Five Ways Writers Can Use Microsoft OneNote to Improve their Writing Lives

Any time I mention Microsoft OneNote to writers, I get one of two responses.




Needless to say OneNote doesn’t seem to inspire writers the way other writing apps such as Scrivener do.  BUT (I’m sure you sensed a BUT coming), it is a useful tool for research, outlining, character profiles, and brainstorming.

ven diagram
Thanks to my husband for this awesome venn diagram!

While I may be all alone in the middle of a venn diagram of Writers who are also OneNote lovers, tons of other folks find the note-taking app to be incredibly useful. While I’ve only ever used it for creative projects, I wish I’d had it when I was writing my dissertation, as I can see dozens of applications for academic writing. And a quick Google search offers a variety of ways to use OneNote for productivity, educationwork, or even musical creation.

Don’t believe that OneNote can be a writer’s best friend? I’ve got five reasons using it will leave any creative writer organized, informed, and ready to kick ass.

First, What is OneNote?

Basically, OneNote is a collection of digital notebooks with sections and pages you control and fill with whatever content you like!

OneNote is note-taking software that’s a part of Microsoft Office. It’s basically a digital notebook!

From what I can tell, OneNote is similar to Scrivener, a pay-for writing app beloved by many. I say “from what I can tell” because I don’t use Scrivener for one excellent reason: the interface confuses and terrifies me. I’m an advocate of Microsoft Word because it’s what I’ve always used, but also because of it’s simplicity. A single document that I can zoom in or out on. This allows me to focus in on the words, the story.

The multiple tabs and functions inside Scrivener promotes, in my already too-scattered mind, more chaos and distraction.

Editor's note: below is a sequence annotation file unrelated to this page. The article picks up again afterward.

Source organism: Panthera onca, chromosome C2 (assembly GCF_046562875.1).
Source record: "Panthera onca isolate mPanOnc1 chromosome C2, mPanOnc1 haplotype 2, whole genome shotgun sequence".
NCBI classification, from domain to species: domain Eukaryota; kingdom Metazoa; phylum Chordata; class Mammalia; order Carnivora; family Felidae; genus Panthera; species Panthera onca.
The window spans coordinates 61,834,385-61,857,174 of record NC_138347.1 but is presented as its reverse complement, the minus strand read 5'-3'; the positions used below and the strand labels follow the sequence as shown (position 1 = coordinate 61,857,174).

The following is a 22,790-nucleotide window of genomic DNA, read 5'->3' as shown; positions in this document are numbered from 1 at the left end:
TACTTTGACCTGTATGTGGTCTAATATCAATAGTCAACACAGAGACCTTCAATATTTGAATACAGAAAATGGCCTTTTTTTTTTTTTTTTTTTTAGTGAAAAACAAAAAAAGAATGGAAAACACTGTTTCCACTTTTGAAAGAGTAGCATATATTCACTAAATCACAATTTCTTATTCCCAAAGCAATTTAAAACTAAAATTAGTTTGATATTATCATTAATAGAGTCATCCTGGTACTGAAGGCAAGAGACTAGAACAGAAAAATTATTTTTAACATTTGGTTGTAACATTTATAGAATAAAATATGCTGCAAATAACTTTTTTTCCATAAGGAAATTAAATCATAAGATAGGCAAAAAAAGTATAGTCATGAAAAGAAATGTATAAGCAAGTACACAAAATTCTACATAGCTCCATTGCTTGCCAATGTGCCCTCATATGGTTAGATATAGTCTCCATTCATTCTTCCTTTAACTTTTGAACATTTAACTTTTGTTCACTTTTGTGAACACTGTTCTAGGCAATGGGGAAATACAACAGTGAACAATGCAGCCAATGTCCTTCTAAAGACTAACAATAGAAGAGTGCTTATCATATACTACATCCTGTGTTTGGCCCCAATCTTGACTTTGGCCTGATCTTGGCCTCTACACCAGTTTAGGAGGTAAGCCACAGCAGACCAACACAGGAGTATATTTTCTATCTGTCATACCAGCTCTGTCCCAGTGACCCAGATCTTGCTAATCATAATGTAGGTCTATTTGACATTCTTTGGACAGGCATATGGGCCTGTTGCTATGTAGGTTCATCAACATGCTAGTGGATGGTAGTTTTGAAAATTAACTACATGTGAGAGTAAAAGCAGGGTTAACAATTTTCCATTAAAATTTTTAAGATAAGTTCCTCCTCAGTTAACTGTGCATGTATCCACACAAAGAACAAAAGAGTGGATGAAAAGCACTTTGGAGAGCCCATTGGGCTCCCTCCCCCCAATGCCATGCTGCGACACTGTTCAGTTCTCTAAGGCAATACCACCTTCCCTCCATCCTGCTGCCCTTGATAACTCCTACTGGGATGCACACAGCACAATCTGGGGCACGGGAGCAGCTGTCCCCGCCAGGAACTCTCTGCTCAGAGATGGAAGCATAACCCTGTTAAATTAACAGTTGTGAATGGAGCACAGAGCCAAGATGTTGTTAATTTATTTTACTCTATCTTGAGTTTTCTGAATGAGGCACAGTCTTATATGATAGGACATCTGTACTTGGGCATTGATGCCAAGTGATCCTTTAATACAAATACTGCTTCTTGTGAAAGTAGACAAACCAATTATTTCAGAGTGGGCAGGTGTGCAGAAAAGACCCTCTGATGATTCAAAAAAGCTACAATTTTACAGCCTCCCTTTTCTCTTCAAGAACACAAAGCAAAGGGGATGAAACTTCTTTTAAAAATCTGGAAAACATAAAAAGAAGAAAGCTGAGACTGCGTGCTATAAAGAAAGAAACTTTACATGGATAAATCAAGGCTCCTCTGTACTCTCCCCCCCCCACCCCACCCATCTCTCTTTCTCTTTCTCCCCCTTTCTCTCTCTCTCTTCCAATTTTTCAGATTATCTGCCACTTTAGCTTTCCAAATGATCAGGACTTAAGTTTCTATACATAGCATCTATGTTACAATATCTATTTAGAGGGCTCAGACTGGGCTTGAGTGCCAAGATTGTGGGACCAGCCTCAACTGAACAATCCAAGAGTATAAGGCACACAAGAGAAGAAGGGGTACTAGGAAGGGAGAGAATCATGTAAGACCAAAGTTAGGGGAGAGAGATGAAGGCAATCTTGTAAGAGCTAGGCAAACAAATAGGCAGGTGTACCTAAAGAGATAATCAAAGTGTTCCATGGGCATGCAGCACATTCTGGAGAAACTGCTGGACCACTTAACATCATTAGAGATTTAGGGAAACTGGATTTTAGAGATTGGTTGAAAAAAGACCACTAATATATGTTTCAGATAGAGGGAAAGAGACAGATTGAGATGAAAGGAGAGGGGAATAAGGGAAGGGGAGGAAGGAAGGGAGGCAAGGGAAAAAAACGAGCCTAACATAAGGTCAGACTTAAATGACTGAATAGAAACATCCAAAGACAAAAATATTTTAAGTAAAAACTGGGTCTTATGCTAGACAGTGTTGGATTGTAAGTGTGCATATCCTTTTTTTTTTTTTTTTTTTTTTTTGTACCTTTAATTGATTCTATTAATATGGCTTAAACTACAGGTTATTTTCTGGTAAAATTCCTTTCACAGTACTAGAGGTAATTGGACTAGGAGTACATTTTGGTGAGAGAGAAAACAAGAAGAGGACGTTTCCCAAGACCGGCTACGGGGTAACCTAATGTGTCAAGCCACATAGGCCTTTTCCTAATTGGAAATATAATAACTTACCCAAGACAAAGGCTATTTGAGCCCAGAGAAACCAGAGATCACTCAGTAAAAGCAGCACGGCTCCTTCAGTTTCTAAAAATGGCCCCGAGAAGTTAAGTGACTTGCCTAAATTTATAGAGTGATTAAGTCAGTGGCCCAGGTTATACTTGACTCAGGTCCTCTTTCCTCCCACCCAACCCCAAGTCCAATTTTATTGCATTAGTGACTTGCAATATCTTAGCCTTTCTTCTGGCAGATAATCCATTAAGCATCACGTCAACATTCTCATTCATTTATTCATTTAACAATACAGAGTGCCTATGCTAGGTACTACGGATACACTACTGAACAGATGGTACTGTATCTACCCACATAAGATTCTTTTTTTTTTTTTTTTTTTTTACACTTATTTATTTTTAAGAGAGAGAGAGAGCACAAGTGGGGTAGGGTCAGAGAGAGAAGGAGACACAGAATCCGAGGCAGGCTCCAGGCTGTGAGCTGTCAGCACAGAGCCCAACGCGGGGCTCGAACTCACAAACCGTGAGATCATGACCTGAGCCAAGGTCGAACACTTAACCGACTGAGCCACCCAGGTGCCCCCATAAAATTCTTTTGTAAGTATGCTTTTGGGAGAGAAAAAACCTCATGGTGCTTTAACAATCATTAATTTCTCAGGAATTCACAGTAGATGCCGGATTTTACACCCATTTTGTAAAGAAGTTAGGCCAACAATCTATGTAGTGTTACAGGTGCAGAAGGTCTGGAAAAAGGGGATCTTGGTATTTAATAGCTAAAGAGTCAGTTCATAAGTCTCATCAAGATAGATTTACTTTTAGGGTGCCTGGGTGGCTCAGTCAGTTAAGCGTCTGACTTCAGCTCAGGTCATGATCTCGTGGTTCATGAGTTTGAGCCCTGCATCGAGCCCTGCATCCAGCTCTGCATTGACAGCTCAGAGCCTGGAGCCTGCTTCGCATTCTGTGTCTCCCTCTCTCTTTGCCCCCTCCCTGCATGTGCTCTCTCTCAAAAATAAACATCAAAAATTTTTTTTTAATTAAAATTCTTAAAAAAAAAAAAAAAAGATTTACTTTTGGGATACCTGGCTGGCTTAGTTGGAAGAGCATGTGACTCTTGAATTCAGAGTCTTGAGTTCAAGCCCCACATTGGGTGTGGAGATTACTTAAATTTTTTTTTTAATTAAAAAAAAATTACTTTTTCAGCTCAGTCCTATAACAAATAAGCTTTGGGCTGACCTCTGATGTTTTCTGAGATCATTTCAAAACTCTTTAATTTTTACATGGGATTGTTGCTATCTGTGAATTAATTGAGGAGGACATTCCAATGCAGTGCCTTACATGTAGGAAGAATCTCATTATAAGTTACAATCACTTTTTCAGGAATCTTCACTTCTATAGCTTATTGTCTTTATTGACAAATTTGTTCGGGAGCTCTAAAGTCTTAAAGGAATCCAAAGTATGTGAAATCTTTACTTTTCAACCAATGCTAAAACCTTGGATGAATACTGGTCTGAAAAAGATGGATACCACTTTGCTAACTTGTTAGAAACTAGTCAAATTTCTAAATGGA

This is why I love OneNote. Like Scrivener, it offers a variety of functions, tabs, and notebooks for different projects, but these necessary distractions can be kept in a different app.

Word = document/text/novel

OneNote = all novel supplementary materials. 

Now that you know what OneNote is, let’s talk about how it can help your writing!

Reason 1:
OneNote Helps you Stay Organized

creative writing, novel writing
Writing a novel, or dissertation, or grant, or anything else, really, can be a huge, daunting, and perilous process. It’s important to stay organized.

This is the most organized any of my projects have ever been ever. It’s especially great since I can’t seem to limit myself to one writing project at a time. Oh, no. I have to have SEVERAL all going at the same time.

So, I make a OneNote notebook for every novel project, and inside the notebook, I have sections for:

  • Needed research
  • Character profiles
  • Historical information
  • Plot Outlines
  • Necessary revisions
  • Brainstorming

Screen Shot 2018-11-28 at 8.04.58 PM

Additionally, each section of a OneNote notebook can contain multiple pages. So, for example, if I want to give each character their own page in the character profiles section, I can!

Reason 2:
OneNote is GREAT for Visuals

novel writing, creative writing
OneNote makes it easy to collect, edit, and manipulate images that inspire your novel writing!

Have you ever tried putting images in Microsoft Word? I know a few different ways to do it, and NONE of them are swift or easy. Apparently, they saved that tech for OneNote. Not only can you easily insert images in a variety of ways, but you can also MOVE THEM WHEREVER YOU WANT. I love it.


Many writers use Pinterest for their image collections and vision boards, and I do too! But that’s just another app you have to bring up when writing, and then you’re likely to get sucked down the Pinterest rabbit hole and come up hours later with six muffin recipes, DIY instructions for a dog house (do you even have a dog?), and a new Pinterest board dedicated entirely to ombre curtains.

I’ve been there.

That’s why I now curate my images in OneNote. Sure, I use Pinterest and Google images in the initial stages, but then I take the images I like the best and put them in character profiles, the history section, or setting pages in OneNote. This way, I can flip to them instantaneously while writing without succumbing to Pinterest temptation. Instant pictorial inspiration!